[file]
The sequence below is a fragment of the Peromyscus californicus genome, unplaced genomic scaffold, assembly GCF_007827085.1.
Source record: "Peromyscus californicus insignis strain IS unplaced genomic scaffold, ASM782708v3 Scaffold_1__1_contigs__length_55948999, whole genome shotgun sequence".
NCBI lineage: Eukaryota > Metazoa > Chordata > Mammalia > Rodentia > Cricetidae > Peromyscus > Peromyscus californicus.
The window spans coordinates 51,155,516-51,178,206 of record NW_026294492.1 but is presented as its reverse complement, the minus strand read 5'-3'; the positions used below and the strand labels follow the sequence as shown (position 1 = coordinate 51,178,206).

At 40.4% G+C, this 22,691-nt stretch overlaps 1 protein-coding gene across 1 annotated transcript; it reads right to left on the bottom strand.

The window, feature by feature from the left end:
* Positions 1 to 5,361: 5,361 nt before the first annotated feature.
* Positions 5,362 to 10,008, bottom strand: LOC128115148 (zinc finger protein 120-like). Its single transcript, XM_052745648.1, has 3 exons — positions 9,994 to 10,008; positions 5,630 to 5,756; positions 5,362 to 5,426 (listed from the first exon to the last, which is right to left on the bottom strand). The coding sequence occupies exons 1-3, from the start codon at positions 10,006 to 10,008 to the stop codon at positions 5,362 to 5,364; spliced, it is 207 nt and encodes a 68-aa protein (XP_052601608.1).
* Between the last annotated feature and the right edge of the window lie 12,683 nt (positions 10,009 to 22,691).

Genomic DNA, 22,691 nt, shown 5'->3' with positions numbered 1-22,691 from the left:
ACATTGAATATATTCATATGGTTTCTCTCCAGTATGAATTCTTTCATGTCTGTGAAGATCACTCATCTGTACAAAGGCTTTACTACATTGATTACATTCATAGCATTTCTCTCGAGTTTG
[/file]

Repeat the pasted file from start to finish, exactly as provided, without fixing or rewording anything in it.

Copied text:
The sequence below is a fragment of the Peromyscus californicus genome, unplaced genomic scaffold, assembly GCF_007827085.1.
Source record: "Peromyscus californicus insignis strain IS unplaced genomic scaffold, ASM782708v3 Scaffold_1__1_contigs__length_55948999, whole genome shotgun sequence".
NCBI lineage: Eukaryota > Metazoa > Chordata > Mammalia > Rodentia > Cricetidae > Peromyscus > Peromyscus californicus.
The window spans coordinates 51,155,516-51,178,206 of record NW_026294492.1 but is presented as its reverse complement, the minus strand read 5'-3'; the positions used below and the strand labels follow the sequence as shown (position 1 = coordinate 51,178,206).

At 40.4% G+C, this 22,691-nt stretch overlaps 1 protein-coding gene across 1 annotated transcript; it reads right to left on the bottom strand.

The window, feature by feature from the left end:
* Positions 1 to 5,361: 5,361 nt before the first annotated feature.
* Positions 5,362 to 10,008, bottom strand: LOC128115148 (zinc finger protein 120-like). Its single transcript, XM_052745648.1, has 3 exons — positions 9,994 to 10,008; positions 5,630 to 5,756; positions 5,362 to 5,426 (listed from the first exon to the last, which is right to left on the bottom strand). The coding sequence occupies exons 1-3, from the start codon at positions 10,006 to 10,008 to the stop codon at positions 5,362 to 5,364; spliced, it is 207 nt and encodes a 68-aa protein (XP_052601608.1).
* Between the last annotated feature and the right edge of the window lie 12,683 nt (positions 10,009 to 22,691).

Genomic DNA, 22,691 nt, shown 5'->3' with positions numbered 1-22,691 from the left:
ACATTGAATATATTCATATGGTTTCTCTCCAGTATGAATTCTTTCATGTCTGTGAAGATCACTCATCTGTACAAAGGCTTTACTACATTGATTACATTCATAGCATTTCTCTCGAGTTTG